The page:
When an unidentified, brutalised body is discovered, the case is assigned to Thomas Fool, one of hell's detectives, known as Information Men. But how do you investigate a murder where death is commonplace, and everyone is guilty of something?
A stunningly original blend of crime, horror, and suspense, The Devil’s Detective is a bold new thriller that will shock and amaze.
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Customer ReviewsMost Helpful
By Lynn Worton on 15-10-15
A Fantastic Horror!
I was recommended this book from Audible due to my browsing/reading history. I read the synopsis and decided to give it a try. I'm glad I did because I loved it!
I downloaded this as an audiobook after listening to the audio sample. I loved the narrator, David Rintoul. He brought the story and characters to life with his clear and precise reading.
Thomas Fool is a wonderful character. He is an "Information Man", a policeman to you and me, who investigates things when the denizens of Hell cause chaos or misbehave. I really liked this person. I don't know what he did in his previous life to end up in Hell, but I got the impression that he was a good man. Perhaps he was in the wrong place at the wrong time. When a denizen is found murdered in a very brutal way, Thomas and his fellow Information Men are sent to investigate and quickly find themselves facing a dangerous adversary.
Though I am not a huge lover of horror, I love detective stories. I started to listen to the story with no idea of what to expect. What I got was an unexpected journey through the eyes of the main protagonist, Thomas Fool. Hell is not a pleasant place to be in this book, and the demons are not exactly puppy dogs either. I love the descriptive quality of the horror in this book, though it can be pretty graphic and a little shocking. Some readers may find it too gruesome. Then again, my imagination can be a little too quick to paint vivid pictures and some may find that it may not be graphic enough for them. As only a moderate reader of horror, this story definitely shocked me (in a good way). I was quickly hooked and sat entranced as the story unfolded. It was a pleasure to see Thomas Fool's character grow throughout the story. He has to make some hard decisions in the course of his investigation. I wasn't so keen on his superior, Elderflower, though I only met him a few times. He reminds me too much of a government official, which I suppose he was to some degree. The Angels' Adam and Balthazar are interesting characters in their own way too.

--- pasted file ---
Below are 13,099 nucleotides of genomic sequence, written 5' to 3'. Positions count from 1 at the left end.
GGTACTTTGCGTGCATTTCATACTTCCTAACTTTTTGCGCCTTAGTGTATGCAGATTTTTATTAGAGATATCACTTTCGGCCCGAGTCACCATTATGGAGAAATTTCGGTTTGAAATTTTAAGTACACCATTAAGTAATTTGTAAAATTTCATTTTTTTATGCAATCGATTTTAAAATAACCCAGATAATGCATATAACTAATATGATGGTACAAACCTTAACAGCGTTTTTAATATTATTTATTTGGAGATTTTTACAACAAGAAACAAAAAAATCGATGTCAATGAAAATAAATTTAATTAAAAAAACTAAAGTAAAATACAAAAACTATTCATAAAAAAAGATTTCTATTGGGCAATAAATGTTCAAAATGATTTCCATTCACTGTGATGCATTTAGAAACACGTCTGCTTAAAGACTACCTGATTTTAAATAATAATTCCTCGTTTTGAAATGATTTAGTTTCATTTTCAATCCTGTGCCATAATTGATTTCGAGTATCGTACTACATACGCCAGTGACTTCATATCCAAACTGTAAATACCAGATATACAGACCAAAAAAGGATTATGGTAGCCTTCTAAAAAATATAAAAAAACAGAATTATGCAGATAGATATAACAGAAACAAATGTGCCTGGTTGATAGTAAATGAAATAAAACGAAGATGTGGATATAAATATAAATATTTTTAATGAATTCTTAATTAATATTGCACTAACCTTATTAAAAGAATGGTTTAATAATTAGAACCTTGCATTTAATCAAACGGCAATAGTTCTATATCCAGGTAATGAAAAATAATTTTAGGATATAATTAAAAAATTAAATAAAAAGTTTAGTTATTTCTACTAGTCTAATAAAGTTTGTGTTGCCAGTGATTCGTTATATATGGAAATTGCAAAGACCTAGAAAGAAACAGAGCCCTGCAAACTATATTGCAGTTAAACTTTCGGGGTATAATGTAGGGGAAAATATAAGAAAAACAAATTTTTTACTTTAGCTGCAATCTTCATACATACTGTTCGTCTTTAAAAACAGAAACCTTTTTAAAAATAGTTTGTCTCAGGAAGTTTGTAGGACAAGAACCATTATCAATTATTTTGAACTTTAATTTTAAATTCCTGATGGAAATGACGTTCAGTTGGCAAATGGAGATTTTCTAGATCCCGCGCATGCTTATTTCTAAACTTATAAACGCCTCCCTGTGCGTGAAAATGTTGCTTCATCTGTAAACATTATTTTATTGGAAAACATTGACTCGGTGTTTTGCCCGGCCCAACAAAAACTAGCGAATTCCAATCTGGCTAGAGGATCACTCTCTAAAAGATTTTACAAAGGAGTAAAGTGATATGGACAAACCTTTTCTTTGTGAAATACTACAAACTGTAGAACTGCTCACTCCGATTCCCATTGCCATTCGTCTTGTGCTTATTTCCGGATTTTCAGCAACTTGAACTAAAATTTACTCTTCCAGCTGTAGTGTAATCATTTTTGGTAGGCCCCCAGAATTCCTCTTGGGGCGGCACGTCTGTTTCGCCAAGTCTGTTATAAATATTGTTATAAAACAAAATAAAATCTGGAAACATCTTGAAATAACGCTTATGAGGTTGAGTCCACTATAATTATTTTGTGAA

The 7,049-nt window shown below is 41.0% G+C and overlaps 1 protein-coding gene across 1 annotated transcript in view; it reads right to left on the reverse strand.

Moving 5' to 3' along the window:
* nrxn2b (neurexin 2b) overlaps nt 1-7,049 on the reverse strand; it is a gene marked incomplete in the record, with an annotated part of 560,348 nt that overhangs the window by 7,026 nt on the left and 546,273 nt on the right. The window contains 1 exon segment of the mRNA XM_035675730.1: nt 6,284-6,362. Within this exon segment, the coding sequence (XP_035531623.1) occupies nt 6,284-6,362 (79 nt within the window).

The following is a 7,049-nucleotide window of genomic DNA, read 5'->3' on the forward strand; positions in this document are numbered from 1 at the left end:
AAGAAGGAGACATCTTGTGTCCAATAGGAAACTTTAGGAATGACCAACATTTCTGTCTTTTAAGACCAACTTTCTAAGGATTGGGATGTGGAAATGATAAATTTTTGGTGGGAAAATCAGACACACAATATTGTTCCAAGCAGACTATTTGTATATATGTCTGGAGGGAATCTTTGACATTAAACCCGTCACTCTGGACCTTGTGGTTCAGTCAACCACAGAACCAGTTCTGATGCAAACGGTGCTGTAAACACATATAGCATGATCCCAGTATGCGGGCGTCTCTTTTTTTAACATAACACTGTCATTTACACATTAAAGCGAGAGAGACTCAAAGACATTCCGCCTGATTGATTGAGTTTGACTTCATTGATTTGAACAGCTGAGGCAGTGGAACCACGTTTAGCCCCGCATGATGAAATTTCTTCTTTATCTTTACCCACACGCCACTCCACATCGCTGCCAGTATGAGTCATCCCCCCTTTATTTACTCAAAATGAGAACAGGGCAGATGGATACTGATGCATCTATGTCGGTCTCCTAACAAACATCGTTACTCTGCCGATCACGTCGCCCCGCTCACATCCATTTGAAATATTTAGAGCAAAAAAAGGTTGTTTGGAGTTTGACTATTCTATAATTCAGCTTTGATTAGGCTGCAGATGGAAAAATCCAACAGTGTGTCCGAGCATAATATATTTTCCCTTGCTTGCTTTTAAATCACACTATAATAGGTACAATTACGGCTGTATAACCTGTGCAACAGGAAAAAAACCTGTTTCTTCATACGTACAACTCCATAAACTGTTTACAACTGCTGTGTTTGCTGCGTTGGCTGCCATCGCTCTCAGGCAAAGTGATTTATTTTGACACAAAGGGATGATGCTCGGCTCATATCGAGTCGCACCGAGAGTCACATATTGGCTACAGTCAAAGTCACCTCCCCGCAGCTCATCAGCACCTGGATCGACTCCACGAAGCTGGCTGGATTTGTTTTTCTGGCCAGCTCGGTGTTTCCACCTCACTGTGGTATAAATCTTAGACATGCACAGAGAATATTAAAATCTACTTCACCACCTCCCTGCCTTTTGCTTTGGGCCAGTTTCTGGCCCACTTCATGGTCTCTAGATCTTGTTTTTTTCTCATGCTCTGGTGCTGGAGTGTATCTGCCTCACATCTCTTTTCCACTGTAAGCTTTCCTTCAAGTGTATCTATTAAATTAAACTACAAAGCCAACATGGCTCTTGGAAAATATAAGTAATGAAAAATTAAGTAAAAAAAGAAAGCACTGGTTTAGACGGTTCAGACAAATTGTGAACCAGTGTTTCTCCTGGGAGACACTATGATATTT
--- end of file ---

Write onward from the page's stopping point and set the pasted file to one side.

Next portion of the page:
The story has several twists and turns that kept me guessing for quite some time. I am a huge fan of detective novels, and this story has several red herrings and distractions cleverly placed so that when the culprit is revealed, the reader is surprised. There is another surprise near the end that I never saw coming but, after thinking about it, it made perfect sense. I felt sad when I reached the end of the book because Fool has become a friend and I will miss him. I wonder if he will be investigating anymore incidents in Hell in the future? I sure hope so.
Simon Kurt Unsworth has written a fantastic debut novel. I love his writing style, which starts slow but quickly picks up speed. I also love the flow of the story, the scenes flowed seamlessly from one to another. This author has found a fan in me and I would definitely consider reading more books written by him in the future.
Due to the use of graphic horror and gore, as well as the use of foul language, I do not recommend this book to younger readers and to those who have a nervous disposition. I do, however, highly recommend this book if you love horror, suspense and detective stories. - Lynn Worton
23 of 24 people found this review helpful
Customer ReviewsMost Helpful
By Wanda on 01-04-16
Do I hate this book? Do I love it? Fool. Indecisive fool.
I am unsure. I think I love it but love dies. So maybe I would stick to hating to love it. Fool. Tom Fool, poor, small like able fool.
As far as world-building goes, this book is above par so much that the par is lost from sight. Fool, poor confused fool.
As far as character growth goes! Amazing. Epic is the word that comes to mind but poor Fool, Hell's fool.
Right. I loved this. Listened to it on audible and listened to certain passages again, and again and again. Poor stupid Fool.
To whom would I recommend this? Nobody. Everybody but take note. You will love or hate this book. A golden middle is not the path Fool takes.